Saturday, February 28, 2009

Carnaval Yataity

I woke up yesterday morning and about my third thought was: Tonight night I will put on a gold sequined bra with huge crystals right in the middle of each cup and shake it down the main road of my little Paraguayan town.

What do you have for lunch on a day like that, when recently your neighbor walked by your front window, and, upon seeing you cooking lunch, simply said, “No hay que comer mucho. Un poquito no mas.” (You shouldn’t eat too much. Just a little bit.)?

Timmy Charley arrived and we got ice cream to calm my nerves. Then cookies.

Other select friends came (chosen for their ability to laugh with me, not at me) and my outfit was finally last-minute ready, in all it´s glory. The seamstress had put gold sequins on every white surface, with two huge flat-backed crystals right where I would wish they wouldn't be. She had cut out the back straps in to two straps, or more like back fat traps.

The seamstress had told me to bring her a bra to decorate: un pushup, she said. This bra wasn’t very pushup, and in a last-minute act of desperation to compete with the other hotties I was dancing with, I sewed one sock, ankle socks no mas, into each cup of the bra.


I went to get ready later than planned, and had time to drink some beers with the buddies that came. I got nervous about it getting so late and started to do my makeup in the only mirror available.

When it was time to go I went to a house that was filled with what looked like 25 girls trying to get ready for the prom, speaking in stressed Spanish. I set my bag in between all the others. We were trying to find someone to do my makeup, my hair.

The makeup lady from the capital was selling fake eyelashes, crazy huge black ones I wore the time I was a transvestite for Halloween, for 20 mil. Again, I needed all the help I could get. Doing my makeup, she attached them with glue to my eyelids. It felt heavy to blink, and it was like the whole world had a low, black ceiling. Someone braided my hair, then it was time for glitter. Three girls, all in their own outfit of gold, each grabbed glitter from a bag and proceeded to rub me down until I shined. I have one friend who keeps asking me if the people of my town have made me their queen. This scene, my little attendants, made me think about that.

About then, my friend Sergio came and put some glue on a crystal back and pushed it into the center of my forehead. I looked in his hand and, before I could figure out how to say, “Is that superglue?”, it sure did start to burn like superglue.

I looked at myself in the mirror and looked like a drawing of someone else.

I put on my bandaids in all the places I’ve learned they need to go, following the blisters from practices, then my heels. We waited at the end of the road. Ahead I saw bleachers on the sides, a stage, bright lights that had been put up that week shining down on the painted-white pavement, and painted bottles strung on the street and glowing from inside. Our main road looked like a runway stage.

We waited and waited, little bouts of practice at times. I could not rotate, as I had on my 6-foot headdress, nor could I usually walk straight, but sideways like a feathered crab.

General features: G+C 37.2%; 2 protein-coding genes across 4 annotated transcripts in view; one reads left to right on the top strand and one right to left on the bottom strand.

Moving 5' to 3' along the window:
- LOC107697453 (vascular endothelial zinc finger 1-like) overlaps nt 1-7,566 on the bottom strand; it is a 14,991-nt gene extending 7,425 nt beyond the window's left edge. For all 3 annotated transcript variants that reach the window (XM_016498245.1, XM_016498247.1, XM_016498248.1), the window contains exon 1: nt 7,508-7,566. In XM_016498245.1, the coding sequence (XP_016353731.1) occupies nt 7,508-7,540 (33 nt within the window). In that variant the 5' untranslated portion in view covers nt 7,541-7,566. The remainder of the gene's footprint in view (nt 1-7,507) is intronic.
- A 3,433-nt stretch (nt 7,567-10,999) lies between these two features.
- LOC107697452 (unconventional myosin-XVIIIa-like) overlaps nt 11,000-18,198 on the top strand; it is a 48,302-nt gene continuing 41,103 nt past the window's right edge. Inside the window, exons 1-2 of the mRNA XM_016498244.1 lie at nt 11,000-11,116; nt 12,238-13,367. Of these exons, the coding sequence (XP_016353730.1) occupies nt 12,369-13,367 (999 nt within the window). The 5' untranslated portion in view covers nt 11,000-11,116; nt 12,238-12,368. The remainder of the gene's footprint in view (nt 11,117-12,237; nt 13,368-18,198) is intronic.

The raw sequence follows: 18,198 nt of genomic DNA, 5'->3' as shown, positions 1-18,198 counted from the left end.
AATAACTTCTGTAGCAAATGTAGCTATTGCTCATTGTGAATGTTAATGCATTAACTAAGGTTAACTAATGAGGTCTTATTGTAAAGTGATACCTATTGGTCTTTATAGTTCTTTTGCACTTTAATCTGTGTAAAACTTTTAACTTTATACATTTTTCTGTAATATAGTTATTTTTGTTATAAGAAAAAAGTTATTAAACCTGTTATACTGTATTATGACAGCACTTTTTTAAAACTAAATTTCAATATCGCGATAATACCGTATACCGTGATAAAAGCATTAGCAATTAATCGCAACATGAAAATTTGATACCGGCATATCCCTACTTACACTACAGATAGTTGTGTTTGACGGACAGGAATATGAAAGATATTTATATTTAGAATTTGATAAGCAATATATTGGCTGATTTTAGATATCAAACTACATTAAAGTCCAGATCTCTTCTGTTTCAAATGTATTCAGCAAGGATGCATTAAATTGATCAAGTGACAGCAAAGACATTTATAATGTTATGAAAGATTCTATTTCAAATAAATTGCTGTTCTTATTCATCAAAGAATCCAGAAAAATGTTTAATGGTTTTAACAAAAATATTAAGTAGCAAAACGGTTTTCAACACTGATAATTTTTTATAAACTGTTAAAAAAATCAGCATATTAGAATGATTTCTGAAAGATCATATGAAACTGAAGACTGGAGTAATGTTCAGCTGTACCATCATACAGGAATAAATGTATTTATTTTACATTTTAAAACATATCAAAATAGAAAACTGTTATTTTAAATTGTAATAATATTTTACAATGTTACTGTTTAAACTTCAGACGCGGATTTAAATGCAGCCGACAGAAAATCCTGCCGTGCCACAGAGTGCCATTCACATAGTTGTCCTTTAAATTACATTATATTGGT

The younger girls kept grabbing my baton, a gold stick with a ball on top and two feathers, and saying, “You’ve got to dance like this.” They’d put their palms on the top of it and bend their knees, swaying their hips, until they were practically droppin’ it like it was hot. I wondered whether they had access to American music videos.

I grabbed my pole, I mean baton, away and say I’m not going to dance like that. I avoided the use of the word “stripper”, which in spanish is “estripper.”

Timmy Charley bein a goof

TC approaching beautiful strangers

Little dancer waiting

And then it was time. One second you’re a normal person, then next second your jangling your sequins for paying viewers.

They kind of wave you up, like you’re in line to go down the big slide at the waterpark, and you want them going ahead of you, and you think with fear that you’re next to next, then next.

But you just start dancing, as I did. I looked down to make sure everything was alright, that my socks weren’t showing. But I knew I had to look up, so I did, at the stars that were unmoved. With the thought of the absurdity of it all I eventually brought myself to smile, instead of having a look that said: Sorry, I don’t usually dress like this and I´m personally responsible for the behavior that lead to giggling in some wrong areas.

The history of Carnaval comes from the freeing of the slaves in Brazil, they tell me. It’s kind of a celebration. So I thought: celebrate. dance. be free. This is it.

Something is happening like that: You’re in the Peace Corps and your dancing in South America, in Carnaval, and you know that the rest of life is not going to be like this. It’s a moment so huge that you want to gulp it down, but the seconds still pass the same.

So I only remember little things, like when the band split on either side of the main area, the road painted white and covered with stomped beetles. The drums were coming strong in both ears, like I was walking between two living speakers. On my left was the big stage, six people sat facing us like beauty pageant judges. And over the loud speaker in between the pounding beat I kept hearing “La Americana Pauli! Dale Pauli!”